Housing supports needed for domestic abuse victims

20 June 2023

Labour justice spokesperson Aodhán Ó Ríordáin has expressed his deep concern at the rise in contacts to Women’s Aid support services.

Deputy Ó Ríordáin said:

“The Women’s Aid report published today casts a stark light on the depth and breadth of domestic violence incidents throughout the country. It’s clear that there are many structural issues that are impacting women experiencing violence in their home – namely, the housing crisis.

“To feel unsafe in your home, what should be your sanctuary, is a harrowing experience. As Women Aid points out, the lack of appropriate accommodation for survivors of abuse, as well as the housing crisis more generally, is limiting the options for a safe home for many.

“If a woman lives with her abuser, escaping a domestic abusive relationship often means facing into homelessness.

“Victims of domestic abuse exist in a hidden form of homelessness that is not addressed in national homeless figures. Domestic abuse refuges offer amazing support to women and children facing into these situations, but spaces are limited, as Women’s Aid rightly points out.

“Domestic violence has a higher rate of repeat victimisation than any other crime. That is why it is so important to ensure that victims are supported to stay within their community and away from their abuser.

“Labour is calling on the Minister for Housing and the Minister for Justice to address the issues in housing that are preventing women and victims of abuse from escaping this trauma.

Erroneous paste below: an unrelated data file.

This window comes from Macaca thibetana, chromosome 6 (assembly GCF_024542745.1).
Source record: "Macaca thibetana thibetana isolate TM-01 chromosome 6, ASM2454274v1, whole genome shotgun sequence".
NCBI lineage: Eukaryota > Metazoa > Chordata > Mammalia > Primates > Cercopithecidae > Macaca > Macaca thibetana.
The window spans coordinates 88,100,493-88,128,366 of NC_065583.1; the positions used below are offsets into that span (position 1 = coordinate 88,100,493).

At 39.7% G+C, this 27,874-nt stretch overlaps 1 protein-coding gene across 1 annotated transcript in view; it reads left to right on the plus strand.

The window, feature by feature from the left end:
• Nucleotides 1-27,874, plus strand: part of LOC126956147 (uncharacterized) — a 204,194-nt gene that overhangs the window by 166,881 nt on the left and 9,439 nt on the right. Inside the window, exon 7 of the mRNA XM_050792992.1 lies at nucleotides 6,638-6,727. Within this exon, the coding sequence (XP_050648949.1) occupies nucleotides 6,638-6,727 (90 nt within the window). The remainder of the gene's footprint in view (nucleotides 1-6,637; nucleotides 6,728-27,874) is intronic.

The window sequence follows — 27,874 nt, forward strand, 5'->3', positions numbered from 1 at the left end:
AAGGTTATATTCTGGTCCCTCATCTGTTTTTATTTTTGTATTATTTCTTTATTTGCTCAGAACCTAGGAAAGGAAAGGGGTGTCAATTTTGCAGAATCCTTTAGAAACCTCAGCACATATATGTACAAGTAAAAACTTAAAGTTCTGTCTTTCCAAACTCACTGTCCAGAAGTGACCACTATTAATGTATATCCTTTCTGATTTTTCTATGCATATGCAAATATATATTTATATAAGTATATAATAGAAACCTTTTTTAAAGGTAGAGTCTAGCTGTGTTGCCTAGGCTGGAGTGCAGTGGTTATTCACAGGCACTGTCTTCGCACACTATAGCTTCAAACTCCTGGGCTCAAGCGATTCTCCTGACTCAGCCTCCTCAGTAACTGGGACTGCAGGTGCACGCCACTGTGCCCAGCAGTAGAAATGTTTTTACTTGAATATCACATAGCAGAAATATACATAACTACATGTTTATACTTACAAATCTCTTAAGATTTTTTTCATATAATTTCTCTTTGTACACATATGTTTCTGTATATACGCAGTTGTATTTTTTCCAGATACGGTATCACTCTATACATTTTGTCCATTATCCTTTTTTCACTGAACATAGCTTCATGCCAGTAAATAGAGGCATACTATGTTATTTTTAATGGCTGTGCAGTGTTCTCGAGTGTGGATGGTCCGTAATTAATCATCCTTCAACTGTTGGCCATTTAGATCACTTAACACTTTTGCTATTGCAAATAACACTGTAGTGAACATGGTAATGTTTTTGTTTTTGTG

“Labour would ensure that victims of domestic abuse are given access to accommodation and housing supports – regardless of their tenure status or home ownership status – in situations where the abuser is a joint tenant or co-owner of the property, until such a time as the victim’s tenancy or ownership is resolved.

“If a woman has a joint interest in a home shared with a violent partner, Labour would ensure that she is entitled to social housing or financial supports, without having to have proof of judicial separation if they have engaged with domestic violence service providers.

“We believe that it should also be possible for those fleeing domestic violence to be able to easily move social housing lists, to move county and to swap position onto another list once certain criteria are met.

“The chilling testimony in the Women’s Aid report highlights just how much work we must do to embed a zero tolerance approach to domestic abuse. Labour would reiterate our calls for increased refuge centres nationwide – there are currently nine counties without a refugee centre; Carlow, Cavan, Laois, Leitrim, Longford, Monaghan, Offaly, Roscommon and Sligo.

“At a minimum, every county should have a refugee centre so that victims of abuse can remain in their community supported by friends and family.”

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